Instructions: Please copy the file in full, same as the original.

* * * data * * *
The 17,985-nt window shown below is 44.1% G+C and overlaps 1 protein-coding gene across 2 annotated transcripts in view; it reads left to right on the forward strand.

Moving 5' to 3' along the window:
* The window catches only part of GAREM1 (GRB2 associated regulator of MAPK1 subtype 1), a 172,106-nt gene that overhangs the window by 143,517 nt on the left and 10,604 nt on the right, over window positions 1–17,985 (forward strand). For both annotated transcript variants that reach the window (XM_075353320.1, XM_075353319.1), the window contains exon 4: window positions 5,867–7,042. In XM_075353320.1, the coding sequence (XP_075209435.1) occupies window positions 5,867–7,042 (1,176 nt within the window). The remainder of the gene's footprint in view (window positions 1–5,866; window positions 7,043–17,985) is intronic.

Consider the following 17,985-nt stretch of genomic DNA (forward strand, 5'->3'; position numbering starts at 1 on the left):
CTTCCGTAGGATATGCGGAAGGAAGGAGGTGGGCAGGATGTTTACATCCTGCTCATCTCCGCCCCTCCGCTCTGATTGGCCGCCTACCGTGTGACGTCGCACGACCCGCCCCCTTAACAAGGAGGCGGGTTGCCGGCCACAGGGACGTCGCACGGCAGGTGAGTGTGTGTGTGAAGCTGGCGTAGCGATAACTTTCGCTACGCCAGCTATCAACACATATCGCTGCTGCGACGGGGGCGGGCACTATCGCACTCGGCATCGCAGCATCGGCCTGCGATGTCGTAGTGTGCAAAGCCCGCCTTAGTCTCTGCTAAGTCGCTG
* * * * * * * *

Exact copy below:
The 17,985-nt window shown below is 44.1% G+C and overlaps 1 protein-coding gene across 2 annotated transcripts in view; it reads left to right on the forward strand.

Moving 5' to 3' along the window:
* The window catches only part of GAREM1 (GRB2 associated regulator of MAPK1 subtype 1), a 172,106-nt gene that overhangs the window by 143,517 nt on the left and 10,604 nt on the right, over window positions 1–17,985 (forward strand). For both annotated transcript variants that reach the window (XM_075353320.1, XM_075353319.1), the window contains exon 4: window positions 5,867–7,042. In XM_075353320.1, the coding sequence (XP_075209435.1) occupies window positions 5,867–7,042 (1,176 nt within the window). The remainder of the gene's footprint in view (window positions 1–5,866; window positions 7,043–17,985) is intronic.

Consider the following 17,985-nt stretch of genomic DNA (forward strand, 5'->3'; position numbering starts at 1 on the left):
CTTCCGTAGGATATGCGGAAGGAAGGAGGTGGGCAGGATGTTTACATCCTGCTCATCTCCGCCCCTCCGCTCTGATTGGCCGCCTACCGTGTGACGTCGCACGACCCGCCCCCTTAACAAGGAGGCGGGTTGCCGGCCACAGGGACGTCGCACGGCAGGTGAGTGTGTGTGTGAAGCTGGCGTAGCGATAACTTTCGCTACGCCAGCTATCAACACATATCGCTGCTGCGACGGGGGCGGGCACTATCGCACTCGGCATCGCAGCATCGGCCTGCGATGTCGTAGTGTGCAAAGCCCGCCTTAGTCTCTGCTAAGTCGCTG